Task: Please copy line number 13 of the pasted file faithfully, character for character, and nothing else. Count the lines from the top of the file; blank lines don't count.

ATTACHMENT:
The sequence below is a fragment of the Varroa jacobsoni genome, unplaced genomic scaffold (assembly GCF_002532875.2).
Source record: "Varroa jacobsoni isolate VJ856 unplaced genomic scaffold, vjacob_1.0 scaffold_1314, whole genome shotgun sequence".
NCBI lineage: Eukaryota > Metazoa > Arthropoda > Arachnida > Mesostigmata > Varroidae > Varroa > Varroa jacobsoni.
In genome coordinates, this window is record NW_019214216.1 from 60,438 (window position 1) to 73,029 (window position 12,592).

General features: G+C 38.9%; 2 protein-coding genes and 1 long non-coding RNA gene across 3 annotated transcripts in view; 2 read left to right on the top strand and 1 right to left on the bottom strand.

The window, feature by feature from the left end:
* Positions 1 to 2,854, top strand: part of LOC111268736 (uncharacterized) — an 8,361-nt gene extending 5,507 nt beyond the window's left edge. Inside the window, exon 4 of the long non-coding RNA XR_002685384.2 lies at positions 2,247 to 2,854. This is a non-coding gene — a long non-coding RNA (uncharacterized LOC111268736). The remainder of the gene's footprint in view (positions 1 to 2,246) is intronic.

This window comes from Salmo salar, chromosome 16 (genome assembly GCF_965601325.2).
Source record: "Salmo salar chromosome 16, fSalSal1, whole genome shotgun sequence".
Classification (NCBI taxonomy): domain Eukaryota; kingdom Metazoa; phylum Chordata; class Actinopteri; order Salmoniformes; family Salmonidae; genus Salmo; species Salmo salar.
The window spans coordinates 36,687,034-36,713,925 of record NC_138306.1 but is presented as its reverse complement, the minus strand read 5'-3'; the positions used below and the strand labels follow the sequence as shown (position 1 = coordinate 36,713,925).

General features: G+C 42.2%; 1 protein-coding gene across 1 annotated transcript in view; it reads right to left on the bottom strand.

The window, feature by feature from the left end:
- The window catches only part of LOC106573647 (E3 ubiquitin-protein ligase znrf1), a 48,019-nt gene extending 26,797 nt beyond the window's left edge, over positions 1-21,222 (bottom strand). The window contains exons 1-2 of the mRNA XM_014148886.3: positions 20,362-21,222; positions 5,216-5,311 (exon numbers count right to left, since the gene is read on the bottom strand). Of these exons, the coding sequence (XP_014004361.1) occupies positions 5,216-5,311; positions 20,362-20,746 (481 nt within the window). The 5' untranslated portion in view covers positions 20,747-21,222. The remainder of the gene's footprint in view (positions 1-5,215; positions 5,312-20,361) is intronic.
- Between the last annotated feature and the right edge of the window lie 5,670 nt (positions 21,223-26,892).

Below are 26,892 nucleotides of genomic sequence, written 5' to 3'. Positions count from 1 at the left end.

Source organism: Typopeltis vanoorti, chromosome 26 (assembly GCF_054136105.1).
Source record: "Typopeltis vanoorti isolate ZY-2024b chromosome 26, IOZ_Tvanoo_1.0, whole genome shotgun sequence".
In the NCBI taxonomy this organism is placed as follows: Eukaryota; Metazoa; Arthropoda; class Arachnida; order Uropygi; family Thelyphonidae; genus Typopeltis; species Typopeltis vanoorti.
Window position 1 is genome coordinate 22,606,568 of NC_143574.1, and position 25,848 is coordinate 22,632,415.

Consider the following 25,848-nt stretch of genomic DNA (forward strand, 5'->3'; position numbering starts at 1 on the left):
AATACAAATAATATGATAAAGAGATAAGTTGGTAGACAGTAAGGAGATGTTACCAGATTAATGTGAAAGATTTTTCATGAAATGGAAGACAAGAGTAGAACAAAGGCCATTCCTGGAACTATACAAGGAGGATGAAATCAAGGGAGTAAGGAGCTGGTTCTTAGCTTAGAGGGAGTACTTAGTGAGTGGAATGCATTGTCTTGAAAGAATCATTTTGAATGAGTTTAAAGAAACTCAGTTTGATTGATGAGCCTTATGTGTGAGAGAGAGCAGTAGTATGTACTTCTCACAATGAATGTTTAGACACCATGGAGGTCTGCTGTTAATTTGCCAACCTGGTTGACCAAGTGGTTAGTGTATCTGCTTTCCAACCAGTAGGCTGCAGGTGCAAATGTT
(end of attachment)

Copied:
The window, feature by feature from the left end: